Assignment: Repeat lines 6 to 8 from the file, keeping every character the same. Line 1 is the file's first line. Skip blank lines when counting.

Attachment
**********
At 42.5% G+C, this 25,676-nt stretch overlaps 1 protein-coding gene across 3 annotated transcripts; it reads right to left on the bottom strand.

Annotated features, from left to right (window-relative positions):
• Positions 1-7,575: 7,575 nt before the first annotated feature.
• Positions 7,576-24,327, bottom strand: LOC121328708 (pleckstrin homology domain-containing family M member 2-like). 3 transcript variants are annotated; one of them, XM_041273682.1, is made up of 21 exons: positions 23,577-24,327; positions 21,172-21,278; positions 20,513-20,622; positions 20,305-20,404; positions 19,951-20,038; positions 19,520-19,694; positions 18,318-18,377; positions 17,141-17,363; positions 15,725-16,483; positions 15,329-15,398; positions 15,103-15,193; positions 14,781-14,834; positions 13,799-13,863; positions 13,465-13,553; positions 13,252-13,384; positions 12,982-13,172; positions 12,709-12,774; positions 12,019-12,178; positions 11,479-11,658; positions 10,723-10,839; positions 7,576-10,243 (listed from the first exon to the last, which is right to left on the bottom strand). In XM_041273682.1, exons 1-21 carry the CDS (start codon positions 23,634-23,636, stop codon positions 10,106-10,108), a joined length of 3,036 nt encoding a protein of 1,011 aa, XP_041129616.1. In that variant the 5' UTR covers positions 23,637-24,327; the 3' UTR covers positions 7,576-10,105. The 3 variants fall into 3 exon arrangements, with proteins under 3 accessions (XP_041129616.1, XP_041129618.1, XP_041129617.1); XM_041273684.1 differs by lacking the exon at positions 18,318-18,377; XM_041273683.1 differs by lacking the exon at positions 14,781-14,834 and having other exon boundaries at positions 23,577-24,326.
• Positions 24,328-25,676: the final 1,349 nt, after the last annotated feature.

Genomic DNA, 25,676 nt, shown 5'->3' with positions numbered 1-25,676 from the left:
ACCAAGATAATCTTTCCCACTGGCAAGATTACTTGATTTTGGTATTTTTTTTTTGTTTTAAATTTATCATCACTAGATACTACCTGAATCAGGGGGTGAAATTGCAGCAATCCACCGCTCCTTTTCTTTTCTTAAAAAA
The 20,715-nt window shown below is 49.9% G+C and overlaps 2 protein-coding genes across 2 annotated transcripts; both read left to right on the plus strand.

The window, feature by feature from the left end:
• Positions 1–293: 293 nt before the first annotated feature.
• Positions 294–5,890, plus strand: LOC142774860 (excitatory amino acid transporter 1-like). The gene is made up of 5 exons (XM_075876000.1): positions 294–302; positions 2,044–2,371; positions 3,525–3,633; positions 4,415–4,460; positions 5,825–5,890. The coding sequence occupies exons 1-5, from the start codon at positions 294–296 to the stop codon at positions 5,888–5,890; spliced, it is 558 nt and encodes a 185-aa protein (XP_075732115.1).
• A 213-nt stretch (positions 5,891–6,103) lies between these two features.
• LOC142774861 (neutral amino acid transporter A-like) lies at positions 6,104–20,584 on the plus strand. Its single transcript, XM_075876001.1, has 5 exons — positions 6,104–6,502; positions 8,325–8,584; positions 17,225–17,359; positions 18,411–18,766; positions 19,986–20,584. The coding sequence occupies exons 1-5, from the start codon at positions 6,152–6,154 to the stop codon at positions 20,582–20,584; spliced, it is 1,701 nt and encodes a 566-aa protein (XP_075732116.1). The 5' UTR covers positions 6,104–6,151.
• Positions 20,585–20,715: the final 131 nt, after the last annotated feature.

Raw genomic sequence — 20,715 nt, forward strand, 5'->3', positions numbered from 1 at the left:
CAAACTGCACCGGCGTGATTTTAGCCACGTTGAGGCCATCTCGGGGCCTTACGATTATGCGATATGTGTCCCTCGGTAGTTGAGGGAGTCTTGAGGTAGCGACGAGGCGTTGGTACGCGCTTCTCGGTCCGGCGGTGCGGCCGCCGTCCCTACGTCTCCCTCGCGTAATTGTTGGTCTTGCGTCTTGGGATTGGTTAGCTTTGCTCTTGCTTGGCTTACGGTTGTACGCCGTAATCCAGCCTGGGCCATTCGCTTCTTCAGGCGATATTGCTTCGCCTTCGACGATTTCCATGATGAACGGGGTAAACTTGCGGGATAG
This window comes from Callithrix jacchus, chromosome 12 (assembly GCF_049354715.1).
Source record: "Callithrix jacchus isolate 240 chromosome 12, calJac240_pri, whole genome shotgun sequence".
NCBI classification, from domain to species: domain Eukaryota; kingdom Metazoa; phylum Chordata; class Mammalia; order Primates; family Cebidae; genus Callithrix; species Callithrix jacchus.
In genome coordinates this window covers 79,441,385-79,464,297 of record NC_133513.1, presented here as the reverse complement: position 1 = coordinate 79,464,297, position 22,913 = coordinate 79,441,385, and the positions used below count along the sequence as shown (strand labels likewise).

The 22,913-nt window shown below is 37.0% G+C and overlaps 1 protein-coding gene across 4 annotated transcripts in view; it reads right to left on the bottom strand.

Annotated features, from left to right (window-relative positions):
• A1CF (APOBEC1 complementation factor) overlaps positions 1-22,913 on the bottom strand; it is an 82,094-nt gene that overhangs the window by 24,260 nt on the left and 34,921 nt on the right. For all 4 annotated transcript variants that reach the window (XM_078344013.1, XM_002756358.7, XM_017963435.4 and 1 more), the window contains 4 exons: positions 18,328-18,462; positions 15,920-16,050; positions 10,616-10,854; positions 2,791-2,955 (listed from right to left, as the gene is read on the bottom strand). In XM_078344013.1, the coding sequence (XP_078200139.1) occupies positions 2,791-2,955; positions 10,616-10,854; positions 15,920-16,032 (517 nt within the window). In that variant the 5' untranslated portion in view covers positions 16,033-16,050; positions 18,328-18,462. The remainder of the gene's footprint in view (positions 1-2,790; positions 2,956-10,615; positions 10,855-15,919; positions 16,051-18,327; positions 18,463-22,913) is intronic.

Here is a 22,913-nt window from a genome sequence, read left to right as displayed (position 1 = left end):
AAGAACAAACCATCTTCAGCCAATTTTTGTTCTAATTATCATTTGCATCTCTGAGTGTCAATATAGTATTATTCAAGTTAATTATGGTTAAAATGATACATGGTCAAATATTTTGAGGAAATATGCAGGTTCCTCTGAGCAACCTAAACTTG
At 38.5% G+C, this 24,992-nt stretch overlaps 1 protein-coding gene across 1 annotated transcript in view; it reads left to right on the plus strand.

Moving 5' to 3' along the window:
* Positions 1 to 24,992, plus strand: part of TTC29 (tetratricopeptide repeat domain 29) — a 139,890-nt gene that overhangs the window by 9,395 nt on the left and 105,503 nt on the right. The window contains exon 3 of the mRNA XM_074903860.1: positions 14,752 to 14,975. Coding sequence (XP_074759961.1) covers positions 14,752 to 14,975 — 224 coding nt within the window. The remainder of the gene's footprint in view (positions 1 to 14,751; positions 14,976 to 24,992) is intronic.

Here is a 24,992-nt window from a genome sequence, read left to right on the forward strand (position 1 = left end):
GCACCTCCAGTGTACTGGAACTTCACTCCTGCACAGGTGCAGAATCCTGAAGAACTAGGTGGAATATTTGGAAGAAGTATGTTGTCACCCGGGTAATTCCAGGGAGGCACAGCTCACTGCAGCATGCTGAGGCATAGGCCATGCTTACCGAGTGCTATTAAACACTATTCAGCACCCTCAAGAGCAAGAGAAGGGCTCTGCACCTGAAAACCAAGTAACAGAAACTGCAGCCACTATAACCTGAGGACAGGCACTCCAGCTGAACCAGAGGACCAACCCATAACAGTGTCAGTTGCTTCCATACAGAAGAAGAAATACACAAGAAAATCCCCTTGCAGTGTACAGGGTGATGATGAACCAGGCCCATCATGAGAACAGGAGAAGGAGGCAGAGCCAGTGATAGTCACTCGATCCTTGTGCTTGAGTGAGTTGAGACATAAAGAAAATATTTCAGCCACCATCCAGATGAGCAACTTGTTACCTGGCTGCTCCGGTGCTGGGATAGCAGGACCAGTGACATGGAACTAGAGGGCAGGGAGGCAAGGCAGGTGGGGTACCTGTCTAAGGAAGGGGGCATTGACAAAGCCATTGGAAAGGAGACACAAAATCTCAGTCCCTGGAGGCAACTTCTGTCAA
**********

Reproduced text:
Genomic DNA, 25,676 nt, shown 5'->3' with positions numbered 1-25,676 from the left:
ACCAAGATAATCTTTCCCACTGGCAAGATTACTTGATTTTGGTATTTTTTTTTTGTTTTAAATTTATCATCACTAGATACTACCTGAATCAGGGGGTGAAATTGCAGCAATCCACCGCTCCTTTTCTTTTCTTAAAAAA
The 20,715-nt window shown below is 49.9% G+C and overlaps 2 protein-coding genes across 2 annotated transcripts; both read left to right on the plus strand.